March 2016
Volume 57, Issue 3
Open Access
Eye Movements, Strabismus, Amblyopia and Neuro-ophthalmology  |   March 2016
Infantile Nystagmus and Abnormalities of Conjugate Eye Movements in Down Syndrome
Author Affiliations & Notes
  • Avery H. Weiss
    Roger H. Johnson Vision Lab, Seattle Children's Hospital, Division of Ophthalmology, Seattle, Washington, United States
    Department of Ophthalmology, University of Washington Medical Center, Seattle, Washington, United States
  • John P. Kelly
    Roger H. Johnson Vision Lab, Seattle Children's Hospital, Division of Ophthalmology, Seattle, Washington, United States
    Department of Ophthalmology, University of Washington Medical Center, Seattle, Washington, United States
  • James O. Phillips
    Roger H. Johnson Vision Lab, Seattle Children's Hospital, Division of Ophthalmology, Seattle, Washington, United States
    Department of Otolaryngology, University of Washington Medical Center, Seattle, Washington, United States
  • Correspondence: Avery H. Weiss, Division of Ophthalmology, OA.5.342, Seattle Children's Hospital, 4800 Sand Point Way NE, Seattle, WA 98105, USA; avery.weiss@seattlechildrens.org
Investigative Ophthalmology & Visual Science March 2016, Vol.57, 1301-1309. doi:10.1167/iovs.15-18532
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      Avery H. Weiss, John P. Kelly, James O. Phillips; Infantile Nystagmus and Abnormalities of Conjugate Eye Movements in Down Syndrome. Invest. Ophthalmol. Vis. Sci. 2016;57(3):1301-1309. doi: 10.1167/iovs.15-18532.

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      © ARVO (1962-2015); The Authors (2016-present)

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Abstract

Purpose: Subjects with Down syndrome (DS) have an anatomical defect within the cerebellum that may impact downstream oculomotor areas. This study characterized gaze holding and gains for smooth pursuit, saccades, and optokinetic nystagmus (OKN) in DS children with infantile nystagmus (IN).

Methods: Clinical data of 18 DS children with IN were reviewed retrospectively. Subjects with constant strabismus were excluded to remove any contribution of latent nystagmus. Gaze-holding, horizontal and vertical saccades to target steps, horizontal smooth pursuit of drifting targets, OKN in response to vertically or horizontally-oriented square wave gratings drifted at 15°/s, 30°/s, and 45°/s were recorded using binocular video-oculography. Seven subjects had additional optical coherence tomography imaging.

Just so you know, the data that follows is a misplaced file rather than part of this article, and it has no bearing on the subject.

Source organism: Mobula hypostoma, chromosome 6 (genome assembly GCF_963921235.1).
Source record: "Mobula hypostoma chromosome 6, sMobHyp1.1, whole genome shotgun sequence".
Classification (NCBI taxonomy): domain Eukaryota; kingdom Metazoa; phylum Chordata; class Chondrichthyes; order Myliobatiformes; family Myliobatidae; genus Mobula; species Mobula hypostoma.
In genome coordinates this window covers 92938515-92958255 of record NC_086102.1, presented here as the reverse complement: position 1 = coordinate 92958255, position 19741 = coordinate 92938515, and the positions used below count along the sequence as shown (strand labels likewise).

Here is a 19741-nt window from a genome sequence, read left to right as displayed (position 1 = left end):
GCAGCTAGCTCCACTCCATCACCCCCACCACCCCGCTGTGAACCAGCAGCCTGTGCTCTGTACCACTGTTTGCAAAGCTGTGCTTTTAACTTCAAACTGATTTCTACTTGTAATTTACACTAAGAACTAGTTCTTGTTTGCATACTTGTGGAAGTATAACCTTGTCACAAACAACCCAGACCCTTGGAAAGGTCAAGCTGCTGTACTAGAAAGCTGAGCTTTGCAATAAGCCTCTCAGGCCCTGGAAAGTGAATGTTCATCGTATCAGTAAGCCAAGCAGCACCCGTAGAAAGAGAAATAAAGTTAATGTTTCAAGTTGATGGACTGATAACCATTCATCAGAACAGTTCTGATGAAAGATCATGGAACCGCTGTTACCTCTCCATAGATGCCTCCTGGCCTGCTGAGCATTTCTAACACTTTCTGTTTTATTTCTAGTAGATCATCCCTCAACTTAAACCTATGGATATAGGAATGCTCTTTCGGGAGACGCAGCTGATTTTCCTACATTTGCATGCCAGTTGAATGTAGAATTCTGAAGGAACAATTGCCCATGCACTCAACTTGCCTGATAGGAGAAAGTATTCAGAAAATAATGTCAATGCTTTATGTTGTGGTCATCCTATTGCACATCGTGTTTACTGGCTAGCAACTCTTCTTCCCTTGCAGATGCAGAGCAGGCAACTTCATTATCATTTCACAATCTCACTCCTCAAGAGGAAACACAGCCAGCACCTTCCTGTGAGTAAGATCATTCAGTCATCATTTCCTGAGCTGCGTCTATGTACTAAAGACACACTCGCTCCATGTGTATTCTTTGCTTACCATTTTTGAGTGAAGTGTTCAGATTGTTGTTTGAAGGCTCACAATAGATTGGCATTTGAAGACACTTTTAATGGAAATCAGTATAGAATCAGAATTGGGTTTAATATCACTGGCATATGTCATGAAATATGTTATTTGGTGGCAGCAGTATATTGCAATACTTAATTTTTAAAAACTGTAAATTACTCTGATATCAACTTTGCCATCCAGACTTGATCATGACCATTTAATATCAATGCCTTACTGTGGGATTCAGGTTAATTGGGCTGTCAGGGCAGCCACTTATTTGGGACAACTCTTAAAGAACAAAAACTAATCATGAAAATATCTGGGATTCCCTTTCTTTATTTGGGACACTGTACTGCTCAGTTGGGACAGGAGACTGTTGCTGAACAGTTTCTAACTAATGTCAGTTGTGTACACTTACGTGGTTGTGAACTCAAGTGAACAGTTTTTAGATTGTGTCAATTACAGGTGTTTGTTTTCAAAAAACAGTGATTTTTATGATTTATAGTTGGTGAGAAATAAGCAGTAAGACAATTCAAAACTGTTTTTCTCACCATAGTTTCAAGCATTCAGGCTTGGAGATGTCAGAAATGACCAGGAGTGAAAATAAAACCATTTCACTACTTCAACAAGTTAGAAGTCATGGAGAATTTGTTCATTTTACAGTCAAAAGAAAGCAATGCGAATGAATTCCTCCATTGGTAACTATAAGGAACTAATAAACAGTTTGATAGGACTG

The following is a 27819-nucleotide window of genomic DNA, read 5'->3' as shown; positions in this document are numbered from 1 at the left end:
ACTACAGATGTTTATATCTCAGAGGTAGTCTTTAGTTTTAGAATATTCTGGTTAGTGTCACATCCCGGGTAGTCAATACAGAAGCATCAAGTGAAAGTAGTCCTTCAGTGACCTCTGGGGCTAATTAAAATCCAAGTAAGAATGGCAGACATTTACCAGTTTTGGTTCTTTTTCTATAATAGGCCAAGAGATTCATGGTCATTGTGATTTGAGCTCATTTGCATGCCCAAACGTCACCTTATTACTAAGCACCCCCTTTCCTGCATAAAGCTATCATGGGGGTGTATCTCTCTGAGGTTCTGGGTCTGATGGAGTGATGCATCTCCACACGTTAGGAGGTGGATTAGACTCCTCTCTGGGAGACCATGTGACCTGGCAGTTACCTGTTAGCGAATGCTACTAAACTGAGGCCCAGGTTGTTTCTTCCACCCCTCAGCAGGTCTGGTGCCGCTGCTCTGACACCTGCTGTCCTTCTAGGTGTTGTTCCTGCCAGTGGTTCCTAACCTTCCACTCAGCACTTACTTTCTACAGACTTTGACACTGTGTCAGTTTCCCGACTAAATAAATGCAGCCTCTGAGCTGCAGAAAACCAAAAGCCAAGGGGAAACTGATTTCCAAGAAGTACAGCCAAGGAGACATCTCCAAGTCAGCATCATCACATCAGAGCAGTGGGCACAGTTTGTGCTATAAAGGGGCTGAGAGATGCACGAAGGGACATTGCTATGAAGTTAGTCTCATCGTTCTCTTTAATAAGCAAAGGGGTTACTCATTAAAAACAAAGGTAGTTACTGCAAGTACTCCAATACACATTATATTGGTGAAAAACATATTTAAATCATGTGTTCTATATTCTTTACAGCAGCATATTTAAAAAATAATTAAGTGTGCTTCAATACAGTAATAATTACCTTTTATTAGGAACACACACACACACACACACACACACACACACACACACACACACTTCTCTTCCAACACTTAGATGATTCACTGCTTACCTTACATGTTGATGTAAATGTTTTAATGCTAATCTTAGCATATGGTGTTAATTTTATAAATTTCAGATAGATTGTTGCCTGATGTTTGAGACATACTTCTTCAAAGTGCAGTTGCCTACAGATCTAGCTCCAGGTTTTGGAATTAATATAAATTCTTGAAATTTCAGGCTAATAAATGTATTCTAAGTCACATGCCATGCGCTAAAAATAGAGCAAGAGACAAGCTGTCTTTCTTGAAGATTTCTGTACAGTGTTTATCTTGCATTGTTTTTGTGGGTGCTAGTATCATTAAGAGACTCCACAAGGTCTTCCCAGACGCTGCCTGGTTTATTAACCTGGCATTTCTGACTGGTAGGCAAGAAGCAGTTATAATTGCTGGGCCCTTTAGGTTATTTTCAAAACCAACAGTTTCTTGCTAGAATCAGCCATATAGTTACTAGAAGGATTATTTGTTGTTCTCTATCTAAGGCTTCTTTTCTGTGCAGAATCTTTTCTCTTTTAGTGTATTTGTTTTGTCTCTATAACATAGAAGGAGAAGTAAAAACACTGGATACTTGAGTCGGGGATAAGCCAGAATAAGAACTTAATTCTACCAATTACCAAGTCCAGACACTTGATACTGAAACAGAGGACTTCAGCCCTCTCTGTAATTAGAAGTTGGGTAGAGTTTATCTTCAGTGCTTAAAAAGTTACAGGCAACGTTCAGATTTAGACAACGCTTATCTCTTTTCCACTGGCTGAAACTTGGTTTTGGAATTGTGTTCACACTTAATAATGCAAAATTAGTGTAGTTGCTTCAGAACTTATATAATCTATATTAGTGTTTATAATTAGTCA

Results: Infantile nystagmus was associated with one or more gaze-holding instabilities (GHI) in each subject. The majority of subjects had a combination of conjugate horizontal jerk with constant or exponential slow-phase velocity, asymmetric or symmetric, and either monocular or binocular pendular nystagmus. Six of seven subjects had mild (Grade 0−1) persistence of retinal layers overlying the fovea, similar to that reported in DS children without nystagmus. All subjects had abnormal gains across one or more stimulus conditions (horizontal smooth pursuit, saccades, or OKN). Saccade velocities followed the main sequence.

Conclusions: Down syndrome subjects with IN show a wide range of GHI and abnormalities of conjugate eye movements. We propose that these ocular motor abnormalities result from functional abnormalities of the cerebellum and/or downstream oculomotor circuits, perhaps due to extensive miswiring.

Infantile nystagmus (IN) has a reported prevalence in Down syndrome (DS) ranging from 9% to 30% based on clinical detection of a rapid, monocular or binocular, oscillation of small amplitude, conjugate pendular or jerk nystagmus, or latent nystagmus.13 The only two studies that included eye movement recordings reported fusion maldevelopment nystagmus (FMN) in five of six DS subjects with congenital esotropia4 or waveforms consistent with IN in 14 of 16 DS subjects.5 Costa6 reported low horizontal optokinetic nystagmus (OKN) gains in 32% of DS subjects in the only assessment of eye movements elicited by a controlled visual stimulus. Evidence of an underlying visual sensory defect in DS children with IN is limited to a 0.2 to 0.3 log unit reduction in visual acuity compared to age-matched controls and a 0.2 deficit in mean contrast sensitivity for drifting grating.7,8 Taken together, this constellation of ocular findings in hypotonic DS subjects with delayed motor skills implicates abnormalities of ocular and somatic motor systems. 
The most consistent brain anatomic finding in humans9,10 and in the mouse model of DS11,12 is a small cerebellum. Histologic studies of the Ts65Dn mouse model of DS show reductions in density of the molecular layer, internal granule layer (IGL) and Purkinje cell layer.12,13 During prenatal development and up to 14 months postnatally, the human cerebellum undergoes refinements of the neural circuitry forming functional modules with discrete connections between the Purkinje cells and downstream deep cerebellar nuclei.14,15 Each modular region of the cerebellum is, in turn, connected to downstream brainstem regions responsible for the generation and precision of saccades, smooth pursuits, and OKN. Therefore, measurement of conjugate eye movement behavior can implicate specific neuronal ensembles within the cerebellum and downstream brainstem regions in the creation of gaze-holding instabilities (GHI), based on established relationships between discrete lesions to these structures and abnormalities in conjugate eye movement.16 The primary objectives of this study were 2-fold: (1) to characterize the spectrum of GHIs in DS, and (2) to quantify and compare the conjugate eye movements of subjects with DS and nystagmus with those of normal control subjects. The underlying hypothesis was that the GHI and abnormalities of conjugate eye movements in DS are consistent with impairments in specific regions of the cerebellum and/or corresponding downstream oculomotor circuits.